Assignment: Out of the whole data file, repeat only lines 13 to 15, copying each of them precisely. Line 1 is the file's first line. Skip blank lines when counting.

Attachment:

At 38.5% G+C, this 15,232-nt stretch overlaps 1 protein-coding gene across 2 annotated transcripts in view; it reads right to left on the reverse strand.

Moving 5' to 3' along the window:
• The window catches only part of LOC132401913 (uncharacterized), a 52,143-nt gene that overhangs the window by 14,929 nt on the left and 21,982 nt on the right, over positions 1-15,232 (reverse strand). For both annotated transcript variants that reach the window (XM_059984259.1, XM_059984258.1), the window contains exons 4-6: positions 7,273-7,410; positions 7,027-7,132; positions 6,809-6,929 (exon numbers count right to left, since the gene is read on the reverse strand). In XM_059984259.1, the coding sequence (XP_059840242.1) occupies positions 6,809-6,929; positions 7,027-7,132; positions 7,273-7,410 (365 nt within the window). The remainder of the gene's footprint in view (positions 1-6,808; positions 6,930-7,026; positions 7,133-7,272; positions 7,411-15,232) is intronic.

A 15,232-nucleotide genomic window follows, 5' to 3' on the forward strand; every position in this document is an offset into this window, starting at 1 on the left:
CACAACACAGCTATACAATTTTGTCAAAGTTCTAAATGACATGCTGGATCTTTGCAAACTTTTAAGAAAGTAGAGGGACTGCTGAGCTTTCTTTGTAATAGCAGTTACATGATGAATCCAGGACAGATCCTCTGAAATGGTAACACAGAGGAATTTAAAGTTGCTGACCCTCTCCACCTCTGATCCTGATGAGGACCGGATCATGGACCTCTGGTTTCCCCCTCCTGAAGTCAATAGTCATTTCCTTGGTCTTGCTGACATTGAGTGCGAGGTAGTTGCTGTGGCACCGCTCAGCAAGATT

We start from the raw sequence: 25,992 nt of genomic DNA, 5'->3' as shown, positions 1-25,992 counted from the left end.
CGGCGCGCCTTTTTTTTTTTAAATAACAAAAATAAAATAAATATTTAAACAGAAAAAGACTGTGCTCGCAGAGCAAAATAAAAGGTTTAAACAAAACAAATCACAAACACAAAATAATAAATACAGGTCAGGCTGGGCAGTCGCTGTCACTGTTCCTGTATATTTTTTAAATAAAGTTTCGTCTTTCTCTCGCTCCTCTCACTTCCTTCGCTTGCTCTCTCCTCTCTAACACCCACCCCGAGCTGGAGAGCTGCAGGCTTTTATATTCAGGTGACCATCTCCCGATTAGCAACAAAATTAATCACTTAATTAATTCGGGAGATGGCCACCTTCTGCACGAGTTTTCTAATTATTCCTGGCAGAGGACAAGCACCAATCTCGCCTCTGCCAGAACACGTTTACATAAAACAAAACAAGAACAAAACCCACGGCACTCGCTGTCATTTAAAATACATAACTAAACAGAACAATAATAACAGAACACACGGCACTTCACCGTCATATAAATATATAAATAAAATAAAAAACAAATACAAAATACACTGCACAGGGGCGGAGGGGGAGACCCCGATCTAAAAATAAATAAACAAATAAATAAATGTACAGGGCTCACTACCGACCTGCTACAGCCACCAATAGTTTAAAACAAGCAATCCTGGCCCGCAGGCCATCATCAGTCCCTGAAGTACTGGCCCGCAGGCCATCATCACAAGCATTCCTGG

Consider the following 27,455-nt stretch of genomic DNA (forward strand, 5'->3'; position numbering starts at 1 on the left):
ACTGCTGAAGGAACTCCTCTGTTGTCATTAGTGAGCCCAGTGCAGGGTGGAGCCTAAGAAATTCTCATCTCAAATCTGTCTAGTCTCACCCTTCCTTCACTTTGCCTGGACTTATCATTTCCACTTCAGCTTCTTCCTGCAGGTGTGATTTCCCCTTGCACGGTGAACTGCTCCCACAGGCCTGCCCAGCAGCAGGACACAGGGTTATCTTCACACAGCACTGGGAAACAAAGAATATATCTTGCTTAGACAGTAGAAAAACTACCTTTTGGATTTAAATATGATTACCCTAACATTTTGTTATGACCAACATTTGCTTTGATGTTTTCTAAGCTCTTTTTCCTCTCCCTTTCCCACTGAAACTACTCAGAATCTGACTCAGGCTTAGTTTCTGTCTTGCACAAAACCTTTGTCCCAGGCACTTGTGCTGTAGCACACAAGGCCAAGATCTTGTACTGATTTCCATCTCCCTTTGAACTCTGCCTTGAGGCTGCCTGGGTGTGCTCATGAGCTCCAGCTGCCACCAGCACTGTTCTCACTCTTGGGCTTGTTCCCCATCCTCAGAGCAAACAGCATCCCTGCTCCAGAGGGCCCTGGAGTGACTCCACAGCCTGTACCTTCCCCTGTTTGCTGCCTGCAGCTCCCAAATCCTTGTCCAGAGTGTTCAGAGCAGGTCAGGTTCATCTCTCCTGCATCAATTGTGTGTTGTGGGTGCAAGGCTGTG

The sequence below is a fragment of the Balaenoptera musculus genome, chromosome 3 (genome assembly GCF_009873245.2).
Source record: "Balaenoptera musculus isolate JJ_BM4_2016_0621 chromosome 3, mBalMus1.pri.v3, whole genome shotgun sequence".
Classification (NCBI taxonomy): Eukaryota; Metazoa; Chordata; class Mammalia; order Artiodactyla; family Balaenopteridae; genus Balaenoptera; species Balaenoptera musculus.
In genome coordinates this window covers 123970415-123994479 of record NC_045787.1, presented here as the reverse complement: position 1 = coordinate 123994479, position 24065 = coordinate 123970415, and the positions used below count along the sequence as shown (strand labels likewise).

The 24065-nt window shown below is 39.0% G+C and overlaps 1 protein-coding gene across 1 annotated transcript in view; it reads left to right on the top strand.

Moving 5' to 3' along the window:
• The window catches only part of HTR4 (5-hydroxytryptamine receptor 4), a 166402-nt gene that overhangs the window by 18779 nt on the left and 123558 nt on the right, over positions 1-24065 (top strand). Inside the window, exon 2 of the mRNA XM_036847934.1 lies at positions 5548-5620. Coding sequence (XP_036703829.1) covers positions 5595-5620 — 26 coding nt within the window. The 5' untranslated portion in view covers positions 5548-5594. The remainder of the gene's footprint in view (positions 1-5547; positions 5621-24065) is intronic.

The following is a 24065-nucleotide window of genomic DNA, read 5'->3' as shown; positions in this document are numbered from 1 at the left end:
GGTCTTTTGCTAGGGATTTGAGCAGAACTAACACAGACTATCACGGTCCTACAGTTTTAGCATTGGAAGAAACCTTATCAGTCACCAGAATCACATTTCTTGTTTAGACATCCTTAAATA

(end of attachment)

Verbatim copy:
In genome coordinates this window covers 123970415-123994479 of record NC_045787.1, presented here as the reverse complement: position 1 = coordinate 123994479, position 24065 = coordinate 123970415, and the positions used below count along the sequence as shown (strand labels likewise).

The 24065-nt window shown below is 39.0% G+C and overlaps 1 protein-coding gene across 1 annotated transcript in view; it reads left to right on the top strand.

Moving 5' to 3' along the window: